African Travel Concept

Makgadikgadi Game Reserve

Makgadikgadi Game Reserve is an enormous terrain, an area the size of Portugal and largely uninhabited by humans. It covers an area of 12 000 square kilometres and is home to one of the largest salt pans in the world.

For the larger part of the year, most of this desolate area in Botswana remains extremely dry; and large mammals are mostly absent. During and following years of good rain, the two largest pans – Sowa to the east and Ntwetwe to the west – becomes a source of life and abundance of water, attracting wildlife of various kinds.  Zebra and wildebeest can be seen on the grassy plains and a sea of pink flamingos brings life to Sowa and Nata Sanctuary. Flamingo numbers can accumulate up to hundreds of thousands and the spectacle of flight and filtering the water for food is an experience simply too grandiose for words.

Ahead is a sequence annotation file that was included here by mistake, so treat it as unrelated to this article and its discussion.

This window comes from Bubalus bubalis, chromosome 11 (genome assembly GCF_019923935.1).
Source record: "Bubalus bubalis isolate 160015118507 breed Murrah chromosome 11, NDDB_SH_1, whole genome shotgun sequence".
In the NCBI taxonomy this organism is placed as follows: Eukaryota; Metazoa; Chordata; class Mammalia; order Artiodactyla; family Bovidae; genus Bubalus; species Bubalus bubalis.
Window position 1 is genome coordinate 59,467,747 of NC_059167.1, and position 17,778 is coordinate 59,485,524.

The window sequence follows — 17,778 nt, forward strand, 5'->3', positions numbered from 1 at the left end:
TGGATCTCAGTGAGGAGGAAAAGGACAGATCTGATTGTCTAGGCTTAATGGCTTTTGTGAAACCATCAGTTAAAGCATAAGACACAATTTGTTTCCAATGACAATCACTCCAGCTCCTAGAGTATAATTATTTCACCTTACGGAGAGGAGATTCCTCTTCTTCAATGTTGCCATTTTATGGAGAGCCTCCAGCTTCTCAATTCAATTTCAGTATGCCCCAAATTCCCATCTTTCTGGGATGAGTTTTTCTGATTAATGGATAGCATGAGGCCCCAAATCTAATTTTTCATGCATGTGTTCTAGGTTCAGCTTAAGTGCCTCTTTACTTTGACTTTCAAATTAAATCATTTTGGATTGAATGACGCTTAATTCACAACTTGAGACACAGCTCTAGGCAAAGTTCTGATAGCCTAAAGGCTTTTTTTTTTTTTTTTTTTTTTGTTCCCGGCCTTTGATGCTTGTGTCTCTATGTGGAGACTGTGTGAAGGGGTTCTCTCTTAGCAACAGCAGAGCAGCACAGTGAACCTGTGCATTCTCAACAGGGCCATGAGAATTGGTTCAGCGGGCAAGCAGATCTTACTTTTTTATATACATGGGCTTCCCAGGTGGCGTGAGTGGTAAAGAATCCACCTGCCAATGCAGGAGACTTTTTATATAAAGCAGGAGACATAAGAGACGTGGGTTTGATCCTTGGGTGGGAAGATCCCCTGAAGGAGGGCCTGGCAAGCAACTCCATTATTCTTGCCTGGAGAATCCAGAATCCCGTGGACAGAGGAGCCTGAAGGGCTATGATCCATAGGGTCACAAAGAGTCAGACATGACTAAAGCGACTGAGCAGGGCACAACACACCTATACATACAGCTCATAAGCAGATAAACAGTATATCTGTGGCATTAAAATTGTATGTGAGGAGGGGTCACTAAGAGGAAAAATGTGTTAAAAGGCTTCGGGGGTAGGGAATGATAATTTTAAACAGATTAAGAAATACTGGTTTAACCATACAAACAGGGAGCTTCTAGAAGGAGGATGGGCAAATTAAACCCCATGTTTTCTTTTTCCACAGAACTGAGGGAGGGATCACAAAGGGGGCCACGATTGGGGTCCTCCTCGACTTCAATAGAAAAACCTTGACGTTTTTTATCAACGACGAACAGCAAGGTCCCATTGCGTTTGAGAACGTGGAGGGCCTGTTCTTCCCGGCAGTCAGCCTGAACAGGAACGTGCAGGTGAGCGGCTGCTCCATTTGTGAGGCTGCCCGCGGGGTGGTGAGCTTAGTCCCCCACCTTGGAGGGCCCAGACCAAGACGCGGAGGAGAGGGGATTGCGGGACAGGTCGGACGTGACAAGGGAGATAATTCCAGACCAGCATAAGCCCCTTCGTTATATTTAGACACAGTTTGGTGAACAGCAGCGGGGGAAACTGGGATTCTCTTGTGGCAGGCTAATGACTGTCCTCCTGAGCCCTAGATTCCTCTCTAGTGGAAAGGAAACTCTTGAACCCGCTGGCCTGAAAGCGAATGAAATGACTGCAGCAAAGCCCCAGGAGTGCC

In the wet season, this reserve offers excellent wildlife viewing opportunities. Antelope species include gemsbok (oryx), eland and red hartebeest, kudu, bushbuck and springbok. The elegant giraffe are found in limited numbers, and even some elephant frequent the area. Large predators in the hunt for a good meal include lion, leopard, spotted hyena and also the rare brown hyena.

The wet season and the wildlife activity it attracts, is a clear indication of the gigantic, prehistoric lake the Makgadikgadi once was.

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